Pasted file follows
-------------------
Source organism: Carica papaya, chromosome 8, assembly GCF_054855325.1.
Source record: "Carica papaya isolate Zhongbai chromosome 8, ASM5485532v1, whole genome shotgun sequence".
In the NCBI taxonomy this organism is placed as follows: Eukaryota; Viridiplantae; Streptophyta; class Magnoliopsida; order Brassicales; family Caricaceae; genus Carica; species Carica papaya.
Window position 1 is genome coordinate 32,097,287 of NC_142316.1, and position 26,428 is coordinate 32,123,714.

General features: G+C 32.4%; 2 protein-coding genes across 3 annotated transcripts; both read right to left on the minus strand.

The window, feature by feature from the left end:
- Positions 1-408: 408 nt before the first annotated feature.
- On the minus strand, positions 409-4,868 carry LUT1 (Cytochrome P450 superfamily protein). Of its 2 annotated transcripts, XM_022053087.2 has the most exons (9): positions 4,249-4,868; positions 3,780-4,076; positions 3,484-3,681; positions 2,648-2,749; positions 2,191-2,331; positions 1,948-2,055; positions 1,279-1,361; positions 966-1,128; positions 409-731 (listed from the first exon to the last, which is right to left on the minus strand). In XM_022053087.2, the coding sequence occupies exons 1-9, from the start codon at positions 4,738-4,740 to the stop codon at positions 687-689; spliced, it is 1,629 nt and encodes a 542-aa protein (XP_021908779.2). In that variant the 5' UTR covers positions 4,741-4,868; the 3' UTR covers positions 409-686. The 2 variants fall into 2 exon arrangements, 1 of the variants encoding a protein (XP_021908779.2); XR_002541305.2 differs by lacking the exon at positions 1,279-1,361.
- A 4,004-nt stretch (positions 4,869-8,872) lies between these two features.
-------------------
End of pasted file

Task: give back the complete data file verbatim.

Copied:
Source organism: Carica papaya, chromosome 8, assembly GCF_054855325.1.
Source record: "Carica papaya isolate Zhongbai chromosome 8, ASM5485532v1, whole genome shotgun sequence".
In the NCBI taxonomy this organism is placed as follows: Eukaryota; Viridiplantae; Streptophyta; class Magnoliopsida; order Brassicales; family Caricaceae; genus Carica; species Carica papaya.
Window position 1 is genome coordinate 32,097,287 of NC_142316.1, and position 26,428 is coordinate 32,123,714.

General features: G+C 32.4%; 2 protein-coding genes across 3 annotated transcripts; both read right to left on the minus strand.

The window, feature by feature from the left end:
- Positions 1-408: 408 nt before the first annotated feature.
- On the minus strand, positions 409-4,868 carry LUT1 (Cytochrome P450 superfamily protein). Of its 2 annotated transcripts, XM_022053087.2 has the most exons (9): positions 4,249-4,868; positions 3,780-4,076; positions 3,484-3,681; positions 2,648-2,749; positions 2,191-2,331; positions 1,948-2,055; positions 1,279-1,361; positions 966-1,128; positions 409-731 (listed from the first exon to the last, which is right to left on the minus strand). In XM_022053087.2, the coding sequence occupies exons 1-9, from the start codon at positions 4,738-4,740 to the stop codon at positions 687-689; spliced, it is 1,629 nt and encodes a 542-aa protein (XP_021908779.2). In that variant the 5' UTR covers positions 4,741-4,868; the 3' UTR covers positions 409-686. The 2 variants fall into 2 exon arrangements, 1 of the variants encoding a protein (XP_021908779.2); XR_002541305.2 differs by lacking the exon at positions 1,279-1,361.
- A 4,004-nt stretch (positions 4,869-8,872) lies between these two features.